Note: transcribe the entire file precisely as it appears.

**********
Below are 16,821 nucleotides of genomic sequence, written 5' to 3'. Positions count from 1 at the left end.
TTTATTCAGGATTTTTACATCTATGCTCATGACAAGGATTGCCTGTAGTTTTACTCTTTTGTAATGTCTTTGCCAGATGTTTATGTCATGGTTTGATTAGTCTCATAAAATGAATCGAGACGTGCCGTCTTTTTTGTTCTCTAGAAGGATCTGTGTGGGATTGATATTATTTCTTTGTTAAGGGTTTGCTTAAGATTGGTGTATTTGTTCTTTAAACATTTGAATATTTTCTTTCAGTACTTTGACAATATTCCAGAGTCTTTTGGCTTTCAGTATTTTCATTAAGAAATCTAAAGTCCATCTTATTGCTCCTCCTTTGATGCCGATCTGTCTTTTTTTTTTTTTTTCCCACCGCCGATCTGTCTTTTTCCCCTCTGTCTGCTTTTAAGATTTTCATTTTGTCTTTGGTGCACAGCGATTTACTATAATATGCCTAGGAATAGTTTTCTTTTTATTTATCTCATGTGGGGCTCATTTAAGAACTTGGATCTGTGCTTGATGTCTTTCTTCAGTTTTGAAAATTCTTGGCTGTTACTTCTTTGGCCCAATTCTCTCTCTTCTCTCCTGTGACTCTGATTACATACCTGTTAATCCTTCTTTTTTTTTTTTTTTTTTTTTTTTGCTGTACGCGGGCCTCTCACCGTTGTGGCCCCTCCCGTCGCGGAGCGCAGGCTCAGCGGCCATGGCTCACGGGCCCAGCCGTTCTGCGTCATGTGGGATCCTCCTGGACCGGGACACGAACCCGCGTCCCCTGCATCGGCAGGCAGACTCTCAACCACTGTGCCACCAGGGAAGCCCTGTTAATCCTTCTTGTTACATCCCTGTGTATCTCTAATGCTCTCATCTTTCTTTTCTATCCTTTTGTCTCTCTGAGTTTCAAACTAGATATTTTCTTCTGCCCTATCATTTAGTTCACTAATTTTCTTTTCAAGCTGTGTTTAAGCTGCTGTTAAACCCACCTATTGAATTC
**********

Below are 16,821 nucleotides of genomic sequence, written 5' to 3'. Positions count from 1 at the left end.
TTTATTCAGGATTTTTACATCTATGCTCATGACAAGGATTGCCTGTAGTTTTACTCTTTTGTAATGTCTTTGCCAGATGTTTATGTCATGGTTTGATTAGTCTCATAAAATGAATCGAGACGTGCCGTCTTTTTTGTTCTCTAGAAGGATCTGTGTGGGATTGATATTATTTCTTTGTTAAGGGTTTGCTTAAGATTGGTGTATTTGTTCTTTAAACATTTGAATATTTTCTTTCAGTACTTTGACAATATTCCAGAGTCTTTTGGCTTTCAGTATTTTCATTAAGAAATCTAAAGTCCATCTTATTGCTCCTCCTTTGATGCCGATCTGTCTTTTTTTTTTTTTTTCCCACCGCCGATCTGTCTTTTTCCCCTCTGTCTGCTTTTAAGATTTTCATTTTGTCTTTGGTGCACAGCGATTTACTATAATATGCCTAGGAATAGTTTTCTTTTTATTTATCTCATGTGGGGCTCATTTAAGAACTTGGATCTGTGCTTGATGTCTTTCTTCAGTTTTGAAAATTCTTGGCTGTTACTTCTTTGGCCCAATTCTCTCTCTTCTCTCCTGTGACTCTGATTACATACCTGTTAATCCTTCTTTTTTTTTTTTTTTTTTTTTTTTGCTGTACGCGGGCCTCTCACCGTTGTGGCCCCTCCCGTCGCGGAGCGCAGGCTCAGCGGCCATGGCTCACGGGCCCAGCCGTTCTGCGTCATGTGGGATCCTCCTGGACCGGGACACGAACCCGCGTCCCCTGCATCGGCAGGCAGACTCTCAACCACTGTGCCACCAGGGAAGCCCTGTTAATCCTTCTTGTTACATCCCTGTGTATCTCTAATGCTCTCATCTTTCTTTTCTATCCTTTTGTCTCTCTGAGTTTCAAACTAGATATTTTCTTCTGCCCTATCATTTAGTTCACTAATTTTCTTTTCAAGCTGTGTTTAAGCTGCTGTTAAACCCACCTATTGAATTC